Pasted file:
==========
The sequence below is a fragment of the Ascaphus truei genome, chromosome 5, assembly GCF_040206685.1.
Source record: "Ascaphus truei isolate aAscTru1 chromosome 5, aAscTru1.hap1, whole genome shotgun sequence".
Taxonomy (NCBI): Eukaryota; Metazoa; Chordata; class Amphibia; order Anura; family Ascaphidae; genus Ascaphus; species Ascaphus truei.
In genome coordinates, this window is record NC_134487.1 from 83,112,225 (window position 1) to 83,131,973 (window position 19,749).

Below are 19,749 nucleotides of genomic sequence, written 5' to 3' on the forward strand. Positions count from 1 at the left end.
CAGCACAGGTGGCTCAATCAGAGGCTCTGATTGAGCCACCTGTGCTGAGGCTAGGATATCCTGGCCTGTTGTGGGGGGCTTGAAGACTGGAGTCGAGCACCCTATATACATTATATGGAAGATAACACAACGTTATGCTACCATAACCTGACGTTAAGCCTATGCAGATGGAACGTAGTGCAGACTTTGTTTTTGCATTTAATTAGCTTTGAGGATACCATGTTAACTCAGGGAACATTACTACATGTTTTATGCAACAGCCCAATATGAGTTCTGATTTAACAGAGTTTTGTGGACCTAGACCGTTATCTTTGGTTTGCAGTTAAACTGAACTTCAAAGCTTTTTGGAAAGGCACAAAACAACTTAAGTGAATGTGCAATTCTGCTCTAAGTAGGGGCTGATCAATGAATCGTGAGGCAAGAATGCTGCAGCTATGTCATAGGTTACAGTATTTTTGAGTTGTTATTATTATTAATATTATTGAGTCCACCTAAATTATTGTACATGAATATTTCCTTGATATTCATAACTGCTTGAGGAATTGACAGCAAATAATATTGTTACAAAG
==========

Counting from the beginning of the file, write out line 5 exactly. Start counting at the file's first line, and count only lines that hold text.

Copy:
Below are 19,749 nucleotides of genomic sequence, written 5' to 3' on the forward strand. Positions count from 1 at the left end.